Re: 'Eng vs Writer...' [Long]

Subject: Re: 'Eng vs Writer...' [Long]
From: "Chas. Bosdet" <WLFTRIX -at- AOL -dot- COM>
Date: Tue, 2 May 1995 15:28:39 -0400

From Houston, home of the original flammable oil field, Vince Putman writes:

> It does not take a Communications or Engineering degree to make
> a good Technical Writer. It takes the equivalent of both AND the
> INNATE talent to write to be a real TechWriter. Ya either got it or
> you don't . . .
> Its a bunch of BULL to *pretend* you can understand Technical
> Writing or Engineering.... Previous threads revealed the same false
> hope of becoming a TechWriter without a technical background.
> You can become an Editor of someone else's writings!!
> That's it, no BULL!!

> Editors can all write fluff, but where's the beef? Beef comes from
> ability to research the topic, understand it, and write for a certain
> audience.

I think I'd consider switching to a milder salsa, Vince. At the same time, I
keep thinking of an anecdote that suggests (to me, anyway) that much of the
recent discussion on this topic is somehow off the mark.

I know a news editor who, three months after leaving journalism, wrote a 300
- 400-page experimental jet engine operating and flight-test manual for a
major aerospace company. He had zero engineering background and started with
only 20-30 pages of truly impenetrable write-up from the propulsion
engineers. He spent three or four months sweating through cockpit avionics,
engine operating principles and details, electronics, mechanical design and
operation, fluid mechanics, thermodynamics, routine and emergency flight
procedures. Toward the end he even suggested flameout scenarios that the
engine maker's engineers hadn't mentioned, and a couple that they hadn't
thought of, all of which he incorporated into the manual (to the flight-test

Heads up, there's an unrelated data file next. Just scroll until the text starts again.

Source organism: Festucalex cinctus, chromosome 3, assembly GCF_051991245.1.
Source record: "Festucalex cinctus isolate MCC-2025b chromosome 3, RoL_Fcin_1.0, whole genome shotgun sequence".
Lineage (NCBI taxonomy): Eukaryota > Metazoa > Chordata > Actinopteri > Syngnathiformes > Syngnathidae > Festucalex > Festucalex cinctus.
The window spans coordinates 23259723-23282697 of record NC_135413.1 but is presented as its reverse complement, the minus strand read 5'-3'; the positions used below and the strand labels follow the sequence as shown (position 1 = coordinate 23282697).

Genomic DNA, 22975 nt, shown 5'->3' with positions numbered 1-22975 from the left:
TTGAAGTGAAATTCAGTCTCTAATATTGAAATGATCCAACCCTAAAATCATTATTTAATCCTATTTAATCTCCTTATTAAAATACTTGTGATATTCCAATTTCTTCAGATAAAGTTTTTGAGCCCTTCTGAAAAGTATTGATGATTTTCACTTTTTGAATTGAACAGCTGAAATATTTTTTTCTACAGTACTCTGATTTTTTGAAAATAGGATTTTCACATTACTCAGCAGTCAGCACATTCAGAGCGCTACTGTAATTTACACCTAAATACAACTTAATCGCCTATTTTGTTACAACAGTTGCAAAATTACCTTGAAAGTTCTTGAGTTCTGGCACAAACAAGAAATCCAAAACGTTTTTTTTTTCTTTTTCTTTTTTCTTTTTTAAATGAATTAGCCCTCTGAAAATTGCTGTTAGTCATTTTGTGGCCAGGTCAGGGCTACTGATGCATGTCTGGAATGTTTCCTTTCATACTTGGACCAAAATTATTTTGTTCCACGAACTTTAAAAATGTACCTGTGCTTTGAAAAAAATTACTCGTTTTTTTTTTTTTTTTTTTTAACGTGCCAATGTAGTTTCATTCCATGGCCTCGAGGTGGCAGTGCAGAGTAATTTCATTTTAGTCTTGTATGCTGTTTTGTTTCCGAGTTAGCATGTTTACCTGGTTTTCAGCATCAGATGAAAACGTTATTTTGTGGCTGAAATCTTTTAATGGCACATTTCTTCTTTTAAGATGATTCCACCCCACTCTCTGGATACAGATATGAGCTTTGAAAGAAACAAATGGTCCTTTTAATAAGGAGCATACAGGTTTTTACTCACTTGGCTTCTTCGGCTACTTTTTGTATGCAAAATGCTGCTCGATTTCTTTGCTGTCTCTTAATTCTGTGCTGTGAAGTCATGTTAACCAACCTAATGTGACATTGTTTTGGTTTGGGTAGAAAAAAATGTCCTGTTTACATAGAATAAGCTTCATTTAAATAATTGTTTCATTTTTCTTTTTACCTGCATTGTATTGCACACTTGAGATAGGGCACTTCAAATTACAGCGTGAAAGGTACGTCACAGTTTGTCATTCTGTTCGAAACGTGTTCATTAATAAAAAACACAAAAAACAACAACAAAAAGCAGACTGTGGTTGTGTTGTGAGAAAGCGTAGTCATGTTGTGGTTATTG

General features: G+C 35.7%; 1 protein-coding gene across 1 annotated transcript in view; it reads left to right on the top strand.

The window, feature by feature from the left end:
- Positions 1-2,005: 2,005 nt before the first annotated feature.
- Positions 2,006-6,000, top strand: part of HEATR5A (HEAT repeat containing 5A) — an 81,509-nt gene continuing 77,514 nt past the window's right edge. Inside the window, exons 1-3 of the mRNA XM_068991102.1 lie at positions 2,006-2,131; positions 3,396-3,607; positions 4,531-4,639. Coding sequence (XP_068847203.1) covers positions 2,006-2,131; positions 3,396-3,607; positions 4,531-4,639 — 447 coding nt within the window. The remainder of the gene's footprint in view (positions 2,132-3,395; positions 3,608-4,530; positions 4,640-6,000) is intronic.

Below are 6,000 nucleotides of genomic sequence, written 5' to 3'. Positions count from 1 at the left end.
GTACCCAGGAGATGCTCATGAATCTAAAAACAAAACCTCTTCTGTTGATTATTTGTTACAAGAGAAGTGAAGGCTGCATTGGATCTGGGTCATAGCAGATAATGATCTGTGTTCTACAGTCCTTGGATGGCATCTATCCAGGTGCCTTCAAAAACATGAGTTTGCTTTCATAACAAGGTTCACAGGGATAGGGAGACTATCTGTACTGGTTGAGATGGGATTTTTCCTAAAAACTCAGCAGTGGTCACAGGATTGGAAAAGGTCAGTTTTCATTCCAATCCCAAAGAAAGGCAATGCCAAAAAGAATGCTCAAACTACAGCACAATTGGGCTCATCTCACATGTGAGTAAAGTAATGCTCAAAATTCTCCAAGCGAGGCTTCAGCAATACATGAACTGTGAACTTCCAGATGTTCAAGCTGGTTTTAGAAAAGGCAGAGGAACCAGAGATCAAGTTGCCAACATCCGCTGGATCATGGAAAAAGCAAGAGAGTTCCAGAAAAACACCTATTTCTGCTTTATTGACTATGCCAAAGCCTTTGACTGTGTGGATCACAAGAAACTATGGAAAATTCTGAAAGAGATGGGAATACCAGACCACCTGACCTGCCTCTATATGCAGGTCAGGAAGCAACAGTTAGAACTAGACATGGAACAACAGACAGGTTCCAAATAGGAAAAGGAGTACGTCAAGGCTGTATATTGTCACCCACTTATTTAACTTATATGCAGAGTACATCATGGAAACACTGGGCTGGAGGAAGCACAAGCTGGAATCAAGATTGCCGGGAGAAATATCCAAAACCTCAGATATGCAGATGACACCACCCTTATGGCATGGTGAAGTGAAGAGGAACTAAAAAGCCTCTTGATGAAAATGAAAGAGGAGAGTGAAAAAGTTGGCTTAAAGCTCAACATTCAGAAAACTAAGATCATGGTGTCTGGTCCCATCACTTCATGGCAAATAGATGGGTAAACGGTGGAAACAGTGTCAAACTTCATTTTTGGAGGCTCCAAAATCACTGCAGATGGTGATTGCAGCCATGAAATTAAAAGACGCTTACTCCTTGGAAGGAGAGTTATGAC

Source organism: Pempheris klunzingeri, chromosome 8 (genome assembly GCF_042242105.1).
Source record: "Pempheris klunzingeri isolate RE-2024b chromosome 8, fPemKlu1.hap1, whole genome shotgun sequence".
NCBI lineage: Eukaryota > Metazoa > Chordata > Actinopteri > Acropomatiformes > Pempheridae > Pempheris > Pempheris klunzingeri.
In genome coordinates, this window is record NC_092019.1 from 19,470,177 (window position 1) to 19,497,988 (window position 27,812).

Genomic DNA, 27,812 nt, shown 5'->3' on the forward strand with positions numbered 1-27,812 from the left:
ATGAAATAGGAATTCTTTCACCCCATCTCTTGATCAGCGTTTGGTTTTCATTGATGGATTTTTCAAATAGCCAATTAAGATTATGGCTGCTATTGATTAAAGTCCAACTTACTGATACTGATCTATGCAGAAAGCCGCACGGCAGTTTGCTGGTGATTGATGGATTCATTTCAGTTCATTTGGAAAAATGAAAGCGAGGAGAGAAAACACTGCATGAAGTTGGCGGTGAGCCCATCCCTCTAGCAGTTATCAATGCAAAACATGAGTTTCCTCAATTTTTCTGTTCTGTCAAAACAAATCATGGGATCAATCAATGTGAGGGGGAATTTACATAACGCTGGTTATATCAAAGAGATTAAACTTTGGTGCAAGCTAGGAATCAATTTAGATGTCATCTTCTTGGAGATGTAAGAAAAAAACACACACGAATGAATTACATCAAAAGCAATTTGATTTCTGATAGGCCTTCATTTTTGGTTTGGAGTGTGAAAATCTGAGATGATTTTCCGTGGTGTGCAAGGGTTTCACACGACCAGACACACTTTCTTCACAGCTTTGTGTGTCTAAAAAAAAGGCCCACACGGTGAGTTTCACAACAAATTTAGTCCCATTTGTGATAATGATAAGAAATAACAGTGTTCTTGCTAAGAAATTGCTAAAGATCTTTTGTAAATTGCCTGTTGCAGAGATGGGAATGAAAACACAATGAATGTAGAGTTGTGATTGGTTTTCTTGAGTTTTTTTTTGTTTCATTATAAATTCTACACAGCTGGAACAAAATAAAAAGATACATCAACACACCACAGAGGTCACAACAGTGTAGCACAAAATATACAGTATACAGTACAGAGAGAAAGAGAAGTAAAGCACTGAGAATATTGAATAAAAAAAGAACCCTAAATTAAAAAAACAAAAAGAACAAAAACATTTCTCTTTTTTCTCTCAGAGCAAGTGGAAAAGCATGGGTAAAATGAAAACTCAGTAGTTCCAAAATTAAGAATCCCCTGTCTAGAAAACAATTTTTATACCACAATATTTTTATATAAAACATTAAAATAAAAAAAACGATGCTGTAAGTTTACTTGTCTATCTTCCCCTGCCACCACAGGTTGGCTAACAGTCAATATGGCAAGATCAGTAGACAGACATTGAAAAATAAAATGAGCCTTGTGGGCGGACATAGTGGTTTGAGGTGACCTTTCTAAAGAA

crew's relief, I'm sure).

In the end the engineering and flight-test departments loved the book, the
Air Force flight-test director praised it ("best I've ever seen on an
experimental program," or something like that), and the engine manufacturer
adopted it as the reference book for its own engineers.

The guy is smart but I can't believe he is unique among editors and writers.
Have we slipped into painting this topic with strokes that are too broad --
and missed a salient consideration or three in the process?

Chas. Bosdet


P.S. At the same time, I know a few engineers who are fine writers. Okay,
admittedly they're few in number, but among them only one had extensive
training in writing; the rest simply were good communicators -- back to
individual abilities again. Based on my own experience I've had to conclude
that engineers *as a class* are not good writers by any stretch of the
imagination (this makes them unique?), and that what passes for writing with
many of them is not what I'd call clear communication. But --

Flip side of the coin: I think the rap they get for their writing is often
overstated and sometimes undeserved, and that they're the most
underappreciated professionals on the planet, possibly even the most
maligned. They're the bridge between scientific abstractions and the widgets
we use every hour of the day. Without 'em we wouldn't be exchanging ideas on
Techwr-L -- or on anything else, for that matter.


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